Canon EOS flash system

Canon Inc.'s EOS flash system — the photographic flash mechanism used on Canon's EOS single-lens reflex cameras, whether 135 film or digital, from their 1987 introduction until the present day — has gone through a number of revisions over the years, as new flash exposure metering systems have been introduced. The main technologies are known by the names "A-TTL", "E-TTL", and "E-TTL II". These technologies involve both the EOS camera bodies and the flash units themselves, which are sold under the trade name of Speedlite (similar but not to be confused with Nikon Corporation's "Speedlight" brand for their flashes).

The EOS flash system is capable of wireless multiple flash control, whereby a master flash unit or IR transmitter mounted on the camera body can control up to 3 groups of flash units through infrared (IR) signals.


A-TTL is an acronym that stands for Advanced-Through The Lens flash metering. As with ordinary TTL flash exposure systems, a sensor inside the camera reads the amount of light being reflected off of the film during the exposure. When the sensor determines that the exposure is sufficient, it terminates the flash pulse. A-TTL, first seen on the T90 (which predates the EOS family), is a flash exposure system that adds a brief preflash during exposure metering when the camera is in the programmed exposure (P) mode. The amount of light returned from this preflash is used to determine an appropriate tradeoff between aperture and shutter speed in P mode. Depending on the specific flash unit and whether or not it is set to bounce, the preflash might be infrared or it might be the normal white flash. In an A-TTL system the sensor that reads the preflash return is located on the flash unit; this caused some issues especially when using filters as the filter would cover the lens (but not the sensor outside the lens) thus causing inaccurate settings. Some early Canon EOS cameras also used the A-TTL preflash in non-programmed exposure modes to detect "out of range" conditions; the "out of range" warning feature was dropped on later models, reportedly due to patent conflicts.


E-TTL (Evaluative-Through The Lens) is a Canon EOS flash exposure system that uses a brief pre-flash before the main flash in order to obtain a more correct exposure. Unlike TTL and A-TTL metering, which use a dedicated flash metering sensor mounted in the base of the mirror box, E-TTL uses the same evaluative metering sensor used for ambient metering. Like TTL (and like the actual flash metering, but not the pre-flash, of A-TTL), the sensor is internal to the camera and takes its exposure via the lens so any filters added to the lens will also affect the E-TTL readings giving more accurate exposure information to the camera.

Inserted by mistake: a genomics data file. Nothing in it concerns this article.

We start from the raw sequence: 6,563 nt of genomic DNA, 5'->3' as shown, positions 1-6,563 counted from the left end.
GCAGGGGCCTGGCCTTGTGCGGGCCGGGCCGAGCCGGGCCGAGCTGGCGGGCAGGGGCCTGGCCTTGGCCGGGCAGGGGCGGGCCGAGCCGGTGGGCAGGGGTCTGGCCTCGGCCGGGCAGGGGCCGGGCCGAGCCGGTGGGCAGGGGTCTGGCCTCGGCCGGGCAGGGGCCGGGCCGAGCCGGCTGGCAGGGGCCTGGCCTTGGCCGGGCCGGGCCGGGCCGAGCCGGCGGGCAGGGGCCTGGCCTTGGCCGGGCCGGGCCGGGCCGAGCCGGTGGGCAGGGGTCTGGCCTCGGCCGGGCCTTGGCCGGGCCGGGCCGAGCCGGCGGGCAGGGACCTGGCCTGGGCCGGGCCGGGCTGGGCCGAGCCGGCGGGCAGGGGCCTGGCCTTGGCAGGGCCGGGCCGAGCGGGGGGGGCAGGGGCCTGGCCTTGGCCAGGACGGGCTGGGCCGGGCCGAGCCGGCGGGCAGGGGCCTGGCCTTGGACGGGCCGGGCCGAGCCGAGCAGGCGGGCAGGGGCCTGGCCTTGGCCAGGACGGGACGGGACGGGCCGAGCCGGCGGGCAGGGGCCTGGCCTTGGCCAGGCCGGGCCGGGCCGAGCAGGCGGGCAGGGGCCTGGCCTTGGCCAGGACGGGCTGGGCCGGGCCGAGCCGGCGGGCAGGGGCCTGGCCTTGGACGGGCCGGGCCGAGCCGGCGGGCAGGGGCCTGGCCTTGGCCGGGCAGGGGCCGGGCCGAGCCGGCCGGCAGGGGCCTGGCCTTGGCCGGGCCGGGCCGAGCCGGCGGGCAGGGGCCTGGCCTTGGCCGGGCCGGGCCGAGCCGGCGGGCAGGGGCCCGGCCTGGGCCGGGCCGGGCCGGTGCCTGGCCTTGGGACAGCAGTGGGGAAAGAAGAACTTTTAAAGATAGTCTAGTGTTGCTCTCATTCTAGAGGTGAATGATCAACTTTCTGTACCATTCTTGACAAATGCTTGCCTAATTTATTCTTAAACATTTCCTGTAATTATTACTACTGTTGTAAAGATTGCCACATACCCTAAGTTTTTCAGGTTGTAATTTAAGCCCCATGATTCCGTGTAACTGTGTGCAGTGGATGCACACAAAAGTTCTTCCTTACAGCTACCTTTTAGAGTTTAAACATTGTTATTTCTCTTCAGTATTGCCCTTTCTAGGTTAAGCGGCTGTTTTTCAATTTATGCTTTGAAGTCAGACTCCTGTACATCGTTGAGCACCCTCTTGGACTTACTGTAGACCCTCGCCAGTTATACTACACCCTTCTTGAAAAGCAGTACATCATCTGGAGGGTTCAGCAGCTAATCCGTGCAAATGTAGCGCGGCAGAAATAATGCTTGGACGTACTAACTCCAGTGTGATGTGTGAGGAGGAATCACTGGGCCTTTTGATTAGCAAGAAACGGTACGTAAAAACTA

The pre-flash occurs immediately before the main flash (except when using the camera / flash in 2nd curtain synch mode) and is barely perceptible, although can be seen if you watch carefully for it. When using flash exposure lock (FEL), the pre-flash is fired when FEL is activated.


Since the introduction of the EOS 1D Mark II Digital SLR camera, Canon introduced an improved TTL flash algorithm known as E-TTL II. Basically a software improvement on E-TTL, E-TTL II is body-dependent and therefore can use existing E-TTL flash units and EF lenses.

The main improvement of E-TTL II is that it gives a more natural flash exposure, by being able to handle tricky scenes where normally the old E-TTL system will be thrown off. Such improvements are possible because E-TTL II now incorporates lens-to-subject distance information in its calculation (where available) to assist in determining an approximate guide number for flash output. The flash metering system is also no longer linked to the AF system, where in the old E-TTL metering bias is given to the selected AF point. Rather, E-TTL II compares the ambient and the pre-flash light levels of the scene to determine where the subject lies. This gives the photographer flexibility to lock focus and recompose the scene without fooling the flash metering system. 'Hotspots' (areas of high reflectance) that will normally throw off the flash metering system are also ignored in the calculation.

E-TTL II is now a standard in all EOS cameras introduced with or after the Canon EOS-1D Mark II (2004).

See also

* Speedlite EX
* Speedlite 430EX
* Speedlite 550EX
* Speedlite 580EX



External links

* [ Canon Flash Work (for E-TTL II)] - Official Canon web site with information and tutorials for the use of Speedlites with EOS SLR cameras which utilize E-TTL II.
* [ Canon Flash Work (for E-TTL)] - Older unofficial Flash Work website (hosted at with tutorials for the original E-TTL implementation.

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